Florida’s tourism-marketing arm is looking to make staff cuts and put more of an emphasis on digital media instead of television, as it responds to a 34 percent reduction in state funding.
The VISIT FLORIDA Board of Directors will be asked Wednesday to approve several changes to address the Legislature’s decision to reduce state funding from $76 million in the current fiscal year to $50 million during the year that starts July 1.
“We’re just going to have to make our media dollars work harder for us,” Staci Mellman, interim chief marketing officer said. “Some of those high-value, high-dollar impacts, like television, are going to be off the table.”News Service of Florida on May 15, 2019
Mellman also said there will have to be a bigger focus on digital and social media. Historic City News in St Augustine will be competing for more of those dollars as we continue working to keep our publication free for our subscribers.
Because of public scrutiny over the cost and questionable value to local taxpayers, not unlike what Historic City News readers witnessed in the decision to discontinue the practice of paying for city commission junkets to Spain, that often including certain staff members; Visit Florida will no longer fund “sales missions” to China and Mexico under the proposal.
Leaders in the House of Representatives are expecting to see spending cuts that will undeniably end in reduced staffing. Shanna Pace, chief financial officer of Visit Florida, advised members of its Finance Committee on Tuesday that staff funding faces an overall reduction by $3.65 million, though individual positions have not been targeted. The planned reduction represents 30 percent of the current year’s $12.1 million in overall salaries.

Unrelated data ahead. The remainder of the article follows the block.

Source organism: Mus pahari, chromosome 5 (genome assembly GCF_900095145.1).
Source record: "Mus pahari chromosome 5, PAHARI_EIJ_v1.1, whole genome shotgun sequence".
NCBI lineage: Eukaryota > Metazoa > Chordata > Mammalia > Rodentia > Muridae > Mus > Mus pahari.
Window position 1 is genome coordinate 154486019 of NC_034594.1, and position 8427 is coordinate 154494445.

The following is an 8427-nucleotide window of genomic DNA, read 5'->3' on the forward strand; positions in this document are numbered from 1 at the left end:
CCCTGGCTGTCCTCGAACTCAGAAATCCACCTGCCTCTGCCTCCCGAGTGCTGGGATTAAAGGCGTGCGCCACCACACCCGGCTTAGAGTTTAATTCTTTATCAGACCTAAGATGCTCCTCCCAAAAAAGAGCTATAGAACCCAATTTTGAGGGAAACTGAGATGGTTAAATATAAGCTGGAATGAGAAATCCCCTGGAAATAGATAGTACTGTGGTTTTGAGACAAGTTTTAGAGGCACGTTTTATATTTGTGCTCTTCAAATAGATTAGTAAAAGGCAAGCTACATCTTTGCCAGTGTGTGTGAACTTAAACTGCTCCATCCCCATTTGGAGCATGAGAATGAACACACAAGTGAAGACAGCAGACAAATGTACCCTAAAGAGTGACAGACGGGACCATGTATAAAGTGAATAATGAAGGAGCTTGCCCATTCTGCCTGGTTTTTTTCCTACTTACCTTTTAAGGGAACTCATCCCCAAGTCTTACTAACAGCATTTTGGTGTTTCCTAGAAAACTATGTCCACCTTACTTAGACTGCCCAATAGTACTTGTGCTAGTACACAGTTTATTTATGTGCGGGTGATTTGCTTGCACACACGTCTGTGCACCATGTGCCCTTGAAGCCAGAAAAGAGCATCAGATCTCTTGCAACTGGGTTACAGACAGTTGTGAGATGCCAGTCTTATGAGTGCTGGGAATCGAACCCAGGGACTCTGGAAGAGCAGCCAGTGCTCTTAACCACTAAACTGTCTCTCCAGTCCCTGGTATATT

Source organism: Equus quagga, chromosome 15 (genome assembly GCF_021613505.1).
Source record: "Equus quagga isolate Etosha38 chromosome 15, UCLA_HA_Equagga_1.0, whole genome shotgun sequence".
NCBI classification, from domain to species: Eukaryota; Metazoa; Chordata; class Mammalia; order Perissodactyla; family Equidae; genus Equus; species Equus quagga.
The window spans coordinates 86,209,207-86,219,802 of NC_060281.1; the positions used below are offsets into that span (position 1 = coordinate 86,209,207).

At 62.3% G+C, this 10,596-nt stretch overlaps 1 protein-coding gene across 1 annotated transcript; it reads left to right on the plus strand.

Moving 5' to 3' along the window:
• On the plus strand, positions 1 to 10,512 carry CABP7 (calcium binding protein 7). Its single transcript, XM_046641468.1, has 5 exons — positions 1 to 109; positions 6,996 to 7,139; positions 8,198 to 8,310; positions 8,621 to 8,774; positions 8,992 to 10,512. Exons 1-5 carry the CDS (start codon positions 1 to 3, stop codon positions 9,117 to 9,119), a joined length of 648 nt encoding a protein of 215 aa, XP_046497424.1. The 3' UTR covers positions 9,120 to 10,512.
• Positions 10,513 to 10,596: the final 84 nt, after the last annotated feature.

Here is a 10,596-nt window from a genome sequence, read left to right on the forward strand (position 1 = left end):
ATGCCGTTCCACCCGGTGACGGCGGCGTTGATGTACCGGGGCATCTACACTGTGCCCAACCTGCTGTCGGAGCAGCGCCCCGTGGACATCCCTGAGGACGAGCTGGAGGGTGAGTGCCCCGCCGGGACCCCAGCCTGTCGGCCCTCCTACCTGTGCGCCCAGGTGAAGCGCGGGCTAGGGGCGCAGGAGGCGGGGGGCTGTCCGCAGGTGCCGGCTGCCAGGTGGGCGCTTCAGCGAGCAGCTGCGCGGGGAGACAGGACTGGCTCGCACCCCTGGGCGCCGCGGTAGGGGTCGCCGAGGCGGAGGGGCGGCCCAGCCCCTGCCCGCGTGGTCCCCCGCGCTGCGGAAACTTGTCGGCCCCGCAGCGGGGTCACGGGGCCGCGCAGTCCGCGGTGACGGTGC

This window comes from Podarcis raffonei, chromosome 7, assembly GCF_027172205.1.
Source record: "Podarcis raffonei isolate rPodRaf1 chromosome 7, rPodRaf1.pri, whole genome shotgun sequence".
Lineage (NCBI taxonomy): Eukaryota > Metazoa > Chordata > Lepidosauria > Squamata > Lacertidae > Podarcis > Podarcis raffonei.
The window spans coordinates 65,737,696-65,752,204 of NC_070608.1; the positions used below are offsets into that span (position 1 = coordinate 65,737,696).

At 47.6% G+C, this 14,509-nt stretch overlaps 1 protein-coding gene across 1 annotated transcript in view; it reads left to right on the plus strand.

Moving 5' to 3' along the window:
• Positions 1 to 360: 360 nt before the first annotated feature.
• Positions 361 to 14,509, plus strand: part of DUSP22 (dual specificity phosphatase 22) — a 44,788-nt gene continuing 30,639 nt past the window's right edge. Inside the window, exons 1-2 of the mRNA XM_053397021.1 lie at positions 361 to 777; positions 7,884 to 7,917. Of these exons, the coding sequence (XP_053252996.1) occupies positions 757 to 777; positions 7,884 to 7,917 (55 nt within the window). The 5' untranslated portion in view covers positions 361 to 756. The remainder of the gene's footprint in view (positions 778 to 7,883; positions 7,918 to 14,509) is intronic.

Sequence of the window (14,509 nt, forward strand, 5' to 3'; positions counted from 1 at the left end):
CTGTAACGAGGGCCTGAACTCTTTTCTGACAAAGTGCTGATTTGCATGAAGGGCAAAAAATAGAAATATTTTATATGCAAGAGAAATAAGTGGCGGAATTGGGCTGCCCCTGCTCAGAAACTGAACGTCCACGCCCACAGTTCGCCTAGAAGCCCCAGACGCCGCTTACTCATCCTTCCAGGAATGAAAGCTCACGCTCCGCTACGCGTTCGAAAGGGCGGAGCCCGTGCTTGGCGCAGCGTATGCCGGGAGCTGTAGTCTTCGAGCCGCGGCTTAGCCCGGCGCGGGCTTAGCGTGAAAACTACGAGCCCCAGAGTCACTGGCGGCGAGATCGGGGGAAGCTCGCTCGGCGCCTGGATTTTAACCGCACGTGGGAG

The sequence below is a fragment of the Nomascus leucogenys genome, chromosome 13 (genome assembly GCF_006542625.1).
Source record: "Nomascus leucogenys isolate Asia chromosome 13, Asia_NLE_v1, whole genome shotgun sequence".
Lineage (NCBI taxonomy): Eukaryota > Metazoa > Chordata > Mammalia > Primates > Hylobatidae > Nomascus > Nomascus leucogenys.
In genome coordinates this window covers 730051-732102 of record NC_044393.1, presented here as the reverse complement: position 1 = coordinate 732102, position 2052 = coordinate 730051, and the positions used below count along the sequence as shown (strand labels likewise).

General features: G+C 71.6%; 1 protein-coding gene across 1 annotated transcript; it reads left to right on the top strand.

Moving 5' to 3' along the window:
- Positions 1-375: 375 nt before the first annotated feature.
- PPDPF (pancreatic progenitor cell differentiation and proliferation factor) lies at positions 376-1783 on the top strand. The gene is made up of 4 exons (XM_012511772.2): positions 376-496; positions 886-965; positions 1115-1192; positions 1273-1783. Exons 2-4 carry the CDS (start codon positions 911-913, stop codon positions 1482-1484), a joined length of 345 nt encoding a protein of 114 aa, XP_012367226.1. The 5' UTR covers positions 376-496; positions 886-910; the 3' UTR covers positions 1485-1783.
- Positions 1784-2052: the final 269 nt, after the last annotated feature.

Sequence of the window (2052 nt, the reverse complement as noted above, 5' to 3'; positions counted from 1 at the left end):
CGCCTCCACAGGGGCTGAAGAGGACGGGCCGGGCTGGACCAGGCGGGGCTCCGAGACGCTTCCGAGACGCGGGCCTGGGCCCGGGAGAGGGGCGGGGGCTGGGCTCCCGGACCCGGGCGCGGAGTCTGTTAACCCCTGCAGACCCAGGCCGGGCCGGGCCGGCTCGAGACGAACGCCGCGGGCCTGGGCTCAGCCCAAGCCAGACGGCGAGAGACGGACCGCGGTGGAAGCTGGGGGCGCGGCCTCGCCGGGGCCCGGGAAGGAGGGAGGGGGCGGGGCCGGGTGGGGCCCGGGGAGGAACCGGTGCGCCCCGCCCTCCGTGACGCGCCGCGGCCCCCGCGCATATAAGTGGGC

Pace said decisions about staffing will be made some time after the board meeting, which is being held at the Henderson Beach Resort and Spa in Destin.
“This is a tough, tough, tough decision,” said Dan Rowe, a board member from Panama City. Historic City News editor Michael Gold responded, “If they are trying to cut spending, couldn’t they have just as easily met at the Holiday Inn?”
The changes are part of across-the-board cuts that came out of a three-day executive leadership meeting to address the state funding reduction, which was driven by House leaders.
The House has maintained a hardline stance against the agency in recent years, pointing to questionable past contracts and skepticism about the effectiveness of the tourism-marketing efforts.
During budget deliberations this spring, the House wanted to provide just $19 million for the agency. That would have been enough to cover expenses until Oct. 1, the date when Visit Florida would have been eliminated if it was not reauthorized under state law.
House Speaker Jose Oliva, a Miami Lakes Republican, backed off in the waning days of the Session, after Gov. Ron DeSantis agreed to a Senate proposal of providing $50 million, rather than the $76 million the governor requested. The agreement also will keep Visit Florida afloat through next June.
Oliva said he accepted a request from the governor’s office to keep Visit Florida in business for another year “so that he would have the opportunity to make an assessment of his own of how unnecessary it is.”
The public-private agency anticipates with the reductions, projected revenue for the coming fiscal year will be $112.1 million, down $61.3 million from the current year that ends June 30. The total includes state money and private money.
Besides the staffing figure, the biggest hit will come in a $17.8 million reduction in strategic marketing, specifically media buys directed at winter and family travelers. Also, among the proposals before the board are a reduction of $811,000 from the current year for agency production costs and a $43,000 decrease in promotional items for giveaways and sales events.
Photo contributed: Jim Rosica, Tallahassee